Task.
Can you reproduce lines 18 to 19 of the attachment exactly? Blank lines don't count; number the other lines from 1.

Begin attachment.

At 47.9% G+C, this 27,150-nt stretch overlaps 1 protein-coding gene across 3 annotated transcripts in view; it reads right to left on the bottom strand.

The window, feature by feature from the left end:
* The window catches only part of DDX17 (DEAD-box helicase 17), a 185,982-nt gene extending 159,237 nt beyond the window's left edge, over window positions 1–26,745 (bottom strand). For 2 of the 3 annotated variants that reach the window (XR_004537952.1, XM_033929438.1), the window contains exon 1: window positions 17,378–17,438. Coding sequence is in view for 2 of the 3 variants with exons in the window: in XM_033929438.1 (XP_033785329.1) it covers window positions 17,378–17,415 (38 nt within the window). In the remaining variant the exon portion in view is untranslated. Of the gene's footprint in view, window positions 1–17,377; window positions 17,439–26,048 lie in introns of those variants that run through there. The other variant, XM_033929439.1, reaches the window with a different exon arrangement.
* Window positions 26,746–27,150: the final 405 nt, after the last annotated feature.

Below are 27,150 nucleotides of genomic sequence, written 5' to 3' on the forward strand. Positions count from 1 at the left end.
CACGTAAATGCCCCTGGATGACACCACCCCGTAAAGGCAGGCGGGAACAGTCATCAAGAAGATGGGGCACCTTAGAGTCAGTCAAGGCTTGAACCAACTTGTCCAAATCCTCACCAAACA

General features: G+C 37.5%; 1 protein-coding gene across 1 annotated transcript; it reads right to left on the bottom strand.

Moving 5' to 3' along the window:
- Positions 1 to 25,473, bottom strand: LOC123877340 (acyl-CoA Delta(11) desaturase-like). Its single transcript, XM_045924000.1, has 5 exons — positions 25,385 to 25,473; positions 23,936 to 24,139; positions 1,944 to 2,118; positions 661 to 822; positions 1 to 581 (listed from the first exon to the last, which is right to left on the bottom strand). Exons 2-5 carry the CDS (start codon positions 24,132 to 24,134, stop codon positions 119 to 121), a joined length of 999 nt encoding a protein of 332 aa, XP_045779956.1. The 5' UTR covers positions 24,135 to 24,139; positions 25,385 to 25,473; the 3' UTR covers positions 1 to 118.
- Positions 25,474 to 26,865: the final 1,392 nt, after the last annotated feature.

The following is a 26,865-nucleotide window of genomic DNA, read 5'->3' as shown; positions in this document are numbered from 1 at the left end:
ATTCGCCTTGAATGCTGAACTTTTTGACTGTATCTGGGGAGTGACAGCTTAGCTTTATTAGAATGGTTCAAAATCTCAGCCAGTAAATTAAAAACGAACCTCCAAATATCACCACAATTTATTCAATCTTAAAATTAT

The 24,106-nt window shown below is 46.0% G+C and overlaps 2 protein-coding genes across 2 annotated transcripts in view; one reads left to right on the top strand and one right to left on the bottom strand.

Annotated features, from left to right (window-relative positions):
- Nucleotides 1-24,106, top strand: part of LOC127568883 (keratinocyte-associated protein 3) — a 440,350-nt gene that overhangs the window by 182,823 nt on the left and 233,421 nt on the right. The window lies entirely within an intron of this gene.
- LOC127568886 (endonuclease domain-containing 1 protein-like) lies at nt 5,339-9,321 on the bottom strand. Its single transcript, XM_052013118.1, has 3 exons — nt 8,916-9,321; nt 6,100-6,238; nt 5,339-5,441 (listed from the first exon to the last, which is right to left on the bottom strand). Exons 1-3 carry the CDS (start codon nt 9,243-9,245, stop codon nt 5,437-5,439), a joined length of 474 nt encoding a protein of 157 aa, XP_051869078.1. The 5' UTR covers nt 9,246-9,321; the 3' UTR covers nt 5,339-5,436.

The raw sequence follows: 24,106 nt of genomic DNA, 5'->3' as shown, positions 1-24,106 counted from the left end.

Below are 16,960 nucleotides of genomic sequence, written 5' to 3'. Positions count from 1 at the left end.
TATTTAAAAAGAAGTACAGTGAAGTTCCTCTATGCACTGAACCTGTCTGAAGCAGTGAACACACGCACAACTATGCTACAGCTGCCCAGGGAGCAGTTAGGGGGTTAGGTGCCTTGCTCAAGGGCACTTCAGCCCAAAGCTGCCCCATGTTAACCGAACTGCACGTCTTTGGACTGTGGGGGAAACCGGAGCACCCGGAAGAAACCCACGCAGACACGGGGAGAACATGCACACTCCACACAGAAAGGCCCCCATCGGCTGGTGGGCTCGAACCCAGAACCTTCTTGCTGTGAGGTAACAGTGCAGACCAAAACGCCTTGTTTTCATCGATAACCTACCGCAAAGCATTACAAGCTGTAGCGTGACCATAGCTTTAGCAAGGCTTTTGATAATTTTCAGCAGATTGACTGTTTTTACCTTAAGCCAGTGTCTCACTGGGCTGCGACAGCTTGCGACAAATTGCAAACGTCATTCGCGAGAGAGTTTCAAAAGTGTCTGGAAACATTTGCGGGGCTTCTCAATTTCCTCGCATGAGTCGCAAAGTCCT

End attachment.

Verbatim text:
Below are 16,960 nucleotides of genomic sequence, written 5' to 3'. Positions count from 1 at the left end.
TATTTAAAAAGAAGTACAGTGAAGTTCCTCTATGCACTGAACCTGTCTGAAGCAGTGAACACACGCACAACTATGCTACAGCTGCCCAGGGAGCAGTTAGGGGGTTAGGTGCCTTGCTCAAGGGCACTTCAGCCCAAAGCTGCCCCATGTTAACCGAACTGCACGTCTTTGGACTGTGGGGGAAACCGGAGCACCCGGAAGAAACCCACGCAGACACGGGGAGAACATGCACACTCCACACAGAAAGGCCCCCATCGGCTGGTGGGCTCGAACCCAGAACCTTCTTGCTGTGAGGTAACAGTGCAGACCAAAACGCCTTGTTTTCATCGATAACCTACCGCAAAGCATTACAAGCTGTAGCGTGACCATAGCTTTAGCAAGGCTTTTGATAATTTTCAGCAGATTGACTGTTTTTACCTTAAGCCAGTGTCTCACTGGGCTGCGACAGCTTGCGACAAATTGCAAACGTCATTCGCGAGAGAGTTTCAAAAGTGTCTGGAAACATTTGCGGGGCTTCTCAATTTCCTCGCATGAGTCGCAAAGTCCT